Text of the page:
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Frontiers in Plant Science

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Technology Report ARTICLE

Front. Plant Sci., 13 April 2018 | https://doi.org/10.3389/fpls.2018.00486

Organelle Genome Inheritance in Deparia Ferns (Athyriaceae, Aspleniineae, Polypodiales)

  • 1Institute of Ecology and Evolutionary Biology, National Taiwan University, Taipei, Taiwan
  • 2Taiwan Forestry Research Institute, Taipei, Taiwan
  • 3Boyce Thompson Institute, Ithaca, NY, United States
  • 4Plant Biology Section, Cornell University, Ithaca, NY, United States
  • 5Department of Earth and Life Sciences, University of Taipei, Taipei, Taiwan
  • 6Dr. Cecilia Koo Botanic Conservation Center, Pingtung, Taiwan
  • 7Department of Life Science, National Taiwan University, Taipei, Taiwan

Organelle genomes of land plants are predominately inherited maternally but in some cases can also be transmitted paternally or biparentally. Compared to seed plants (>83% genera of angiosperms and >12% genera of gymnosperms), plastid genome (plastome) inheritance has only been investigated in fewer than 2% of fern genera, and mitochondrial genome (mitogenome) from only one fern genus. We developed a new and efficient method to examine plastome and mitogenome inheritance in a fern species—Deparia lancea (Athyriaceae, Aspleniineae, Polypodiales), and found that plastid and mitochondrial DNAs were transmitted from only the maternal parentage to a next generation. To further examine whether both organelle genomes have the same manner of inheritance in other Deparia ferns, we sequenced both plastid and mitochondrial DNA regions of inter-species hybrids, and performed phylogenetic analyses to identify the origins of organellar DNA. Evidence from our experiments and phylogenetic analyses support that both organelle genomes in Deparia are uniparentally and maternally inherited. Most importantly, our study provides the first report of mitogenome inheritance in eupolypod ferns, and the second one among all ferns.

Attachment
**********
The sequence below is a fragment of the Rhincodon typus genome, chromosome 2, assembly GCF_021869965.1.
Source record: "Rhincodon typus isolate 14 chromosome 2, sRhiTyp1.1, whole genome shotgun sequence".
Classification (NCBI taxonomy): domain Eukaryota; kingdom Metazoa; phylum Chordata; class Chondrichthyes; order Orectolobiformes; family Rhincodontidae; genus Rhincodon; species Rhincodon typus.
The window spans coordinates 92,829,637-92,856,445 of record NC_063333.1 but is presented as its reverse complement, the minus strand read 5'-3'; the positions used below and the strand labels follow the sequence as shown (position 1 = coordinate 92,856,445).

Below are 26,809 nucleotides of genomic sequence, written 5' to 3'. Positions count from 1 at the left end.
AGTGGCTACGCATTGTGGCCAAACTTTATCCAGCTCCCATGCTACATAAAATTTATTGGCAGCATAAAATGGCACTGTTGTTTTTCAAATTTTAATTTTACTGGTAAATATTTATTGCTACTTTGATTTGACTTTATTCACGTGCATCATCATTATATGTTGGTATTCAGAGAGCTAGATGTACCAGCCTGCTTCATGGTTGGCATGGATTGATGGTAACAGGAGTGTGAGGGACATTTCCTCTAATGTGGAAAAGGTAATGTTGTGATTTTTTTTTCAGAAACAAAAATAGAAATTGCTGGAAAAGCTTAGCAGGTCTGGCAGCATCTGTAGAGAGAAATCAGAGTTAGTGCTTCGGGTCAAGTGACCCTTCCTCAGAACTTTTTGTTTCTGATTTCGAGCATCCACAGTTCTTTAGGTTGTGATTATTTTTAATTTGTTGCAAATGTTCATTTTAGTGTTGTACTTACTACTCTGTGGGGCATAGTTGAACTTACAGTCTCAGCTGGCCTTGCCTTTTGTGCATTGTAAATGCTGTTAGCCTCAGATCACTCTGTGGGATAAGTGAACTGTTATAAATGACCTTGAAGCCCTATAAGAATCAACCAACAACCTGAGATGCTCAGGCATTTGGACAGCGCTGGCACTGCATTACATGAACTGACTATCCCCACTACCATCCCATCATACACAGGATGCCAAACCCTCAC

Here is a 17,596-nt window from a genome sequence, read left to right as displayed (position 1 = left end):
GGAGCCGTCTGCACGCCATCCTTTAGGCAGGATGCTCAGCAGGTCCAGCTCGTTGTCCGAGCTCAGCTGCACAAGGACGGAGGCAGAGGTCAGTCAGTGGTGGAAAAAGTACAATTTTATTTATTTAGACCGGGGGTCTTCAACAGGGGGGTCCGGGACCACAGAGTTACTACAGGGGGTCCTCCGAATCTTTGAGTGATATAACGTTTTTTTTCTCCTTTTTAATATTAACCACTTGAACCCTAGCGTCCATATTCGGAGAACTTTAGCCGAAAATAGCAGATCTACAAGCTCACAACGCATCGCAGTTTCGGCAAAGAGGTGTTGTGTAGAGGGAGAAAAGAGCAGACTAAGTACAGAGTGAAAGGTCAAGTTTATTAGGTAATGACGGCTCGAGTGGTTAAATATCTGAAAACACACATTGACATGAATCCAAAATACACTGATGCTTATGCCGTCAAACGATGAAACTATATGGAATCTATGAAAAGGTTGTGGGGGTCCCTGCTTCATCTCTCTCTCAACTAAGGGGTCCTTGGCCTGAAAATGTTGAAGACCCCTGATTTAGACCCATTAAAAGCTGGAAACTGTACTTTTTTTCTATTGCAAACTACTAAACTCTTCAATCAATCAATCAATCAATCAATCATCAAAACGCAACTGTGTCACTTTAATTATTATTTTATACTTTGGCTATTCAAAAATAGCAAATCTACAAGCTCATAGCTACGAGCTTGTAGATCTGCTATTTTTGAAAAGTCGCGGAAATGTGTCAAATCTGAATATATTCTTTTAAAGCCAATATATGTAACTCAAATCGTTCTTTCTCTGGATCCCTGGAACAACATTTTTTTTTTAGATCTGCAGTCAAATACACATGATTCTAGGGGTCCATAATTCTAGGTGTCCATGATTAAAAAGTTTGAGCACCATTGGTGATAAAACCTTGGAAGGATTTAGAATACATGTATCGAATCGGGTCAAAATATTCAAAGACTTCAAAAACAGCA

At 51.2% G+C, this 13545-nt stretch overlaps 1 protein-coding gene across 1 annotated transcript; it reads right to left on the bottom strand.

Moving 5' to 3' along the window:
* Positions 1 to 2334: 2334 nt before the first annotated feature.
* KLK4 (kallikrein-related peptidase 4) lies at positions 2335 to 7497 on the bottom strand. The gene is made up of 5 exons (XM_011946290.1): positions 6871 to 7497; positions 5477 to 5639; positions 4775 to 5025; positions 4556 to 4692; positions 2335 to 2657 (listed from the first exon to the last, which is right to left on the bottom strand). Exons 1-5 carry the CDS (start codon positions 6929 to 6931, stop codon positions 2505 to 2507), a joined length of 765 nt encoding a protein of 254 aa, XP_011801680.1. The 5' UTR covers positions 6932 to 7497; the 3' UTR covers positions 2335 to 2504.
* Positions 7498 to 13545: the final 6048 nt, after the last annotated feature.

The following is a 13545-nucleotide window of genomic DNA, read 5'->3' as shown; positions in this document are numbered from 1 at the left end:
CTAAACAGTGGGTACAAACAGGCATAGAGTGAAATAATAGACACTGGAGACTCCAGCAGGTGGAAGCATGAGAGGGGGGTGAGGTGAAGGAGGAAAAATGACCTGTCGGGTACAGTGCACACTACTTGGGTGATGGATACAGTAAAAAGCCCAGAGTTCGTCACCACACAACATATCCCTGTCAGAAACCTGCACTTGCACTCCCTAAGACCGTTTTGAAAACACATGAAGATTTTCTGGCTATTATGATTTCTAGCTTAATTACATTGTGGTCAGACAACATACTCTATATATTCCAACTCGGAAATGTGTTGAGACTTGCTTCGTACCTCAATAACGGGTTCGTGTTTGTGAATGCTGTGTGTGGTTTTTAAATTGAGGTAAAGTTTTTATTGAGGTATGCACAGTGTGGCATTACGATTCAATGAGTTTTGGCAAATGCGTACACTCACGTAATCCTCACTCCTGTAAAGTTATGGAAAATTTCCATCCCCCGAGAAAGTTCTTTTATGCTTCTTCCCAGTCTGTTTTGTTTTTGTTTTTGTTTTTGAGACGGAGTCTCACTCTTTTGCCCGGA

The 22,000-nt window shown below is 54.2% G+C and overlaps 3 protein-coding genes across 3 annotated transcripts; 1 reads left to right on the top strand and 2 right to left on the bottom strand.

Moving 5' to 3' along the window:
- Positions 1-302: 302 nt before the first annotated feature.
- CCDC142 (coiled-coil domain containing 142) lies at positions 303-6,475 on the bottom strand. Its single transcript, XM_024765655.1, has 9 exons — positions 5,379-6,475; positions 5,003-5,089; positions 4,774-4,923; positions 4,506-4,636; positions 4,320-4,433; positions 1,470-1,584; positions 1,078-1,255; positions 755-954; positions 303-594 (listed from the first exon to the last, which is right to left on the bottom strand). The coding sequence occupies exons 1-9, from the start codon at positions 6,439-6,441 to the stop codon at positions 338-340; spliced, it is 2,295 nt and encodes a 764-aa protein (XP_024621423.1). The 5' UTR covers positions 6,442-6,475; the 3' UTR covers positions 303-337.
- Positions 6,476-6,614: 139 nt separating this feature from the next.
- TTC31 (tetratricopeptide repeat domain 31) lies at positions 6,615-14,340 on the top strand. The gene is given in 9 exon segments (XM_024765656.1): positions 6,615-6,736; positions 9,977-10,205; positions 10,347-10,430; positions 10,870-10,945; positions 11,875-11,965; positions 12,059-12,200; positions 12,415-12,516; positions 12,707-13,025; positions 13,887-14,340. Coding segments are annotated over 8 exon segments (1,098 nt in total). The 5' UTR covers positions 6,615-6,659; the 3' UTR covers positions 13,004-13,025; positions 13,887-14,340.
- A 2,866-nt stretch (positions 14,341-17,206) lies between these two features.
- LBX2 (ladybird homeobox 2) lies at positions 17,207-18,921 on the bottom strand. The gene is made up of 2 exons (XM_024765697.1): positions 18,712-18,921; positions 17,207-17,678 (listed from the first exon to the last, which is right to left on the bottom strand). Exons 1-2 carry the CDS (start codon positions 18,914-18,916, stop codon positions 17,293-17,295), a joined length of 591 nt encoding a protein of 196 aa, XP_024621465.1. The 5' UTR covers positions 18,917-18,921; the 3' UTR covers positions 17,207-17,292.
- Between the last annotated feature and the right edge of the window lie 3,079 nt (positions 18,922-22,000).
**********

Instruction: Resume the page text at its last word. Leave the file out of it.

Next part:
Introduction

Unlike the strict maternal inheritance of mitochondrial genomes in animals, organelle inheritance in land plants are complex and variable. Plant plastid and mitochondrial genomes (plastome and mitogenome, respectively) can be inherited maternally but also paternally or biparentally. In angiosperms, maternal inheritance is believed to be predominant in both organelle genomes; however, in around 20% of genera, plastomes were found to be putatively biparentally inherited (Mogensen, 1996; Zhang and Sodmergen, 2010; Jansen and Ruhlman, 2012; Choubey and Rajam, 2015). In a few angiosperm taxa, cases of biparental inheritance of the mitogenome and paternal inheritance of the plastome were confirmed (Zhang and Sodmergen, 2010; Li et al., 2013; Mccauley, 2013; Choubey and Rajam, 2015). In gymnosperms, both organelles are maternally inherited in non-conifer lineages, including cycads, Ginkgo, and gnetophytes (Mogensen, 1996; Jansen and Ruhlman, 2012). In contrast, for some conifers, paternal and biparental inheritance of the plastome, and paternal inheritance of the mitogenome was identified (Mogensen, 1996; Jansen and Ruhlman, 2012; Worth et al., 2014).

In seed-free land plants, such as ferns and bryophytes, organelle genomes have been found to be only maternally inherited (reviewed in Zhang and Sodmergen, 2010). However, the variability of organelle genome inheritance for these plants is likely to be underestimated due to a poor and disproportional sampling. In ferns, while maternal inheritance is generally assumed, genetic evidence is weak—only four cases were studied for fern plastome inheritance, and only one was for that of mitogenome (Gastony and Yatskievych, 1992; Vogel et al., 1997; Guillon and Raquin, 2000; Adjie et al., 2007). The proportion of examined fern genera is less than 2% (sensu PPG, 2016), and is far smaller than that in either angiosperms or gymnosperms (respectively estimated to be >83% and >12% of genera; Reboud and Zeyl, 1994; Mogensen, 1996; Zhang et al., 2003; Worth et al., 2014).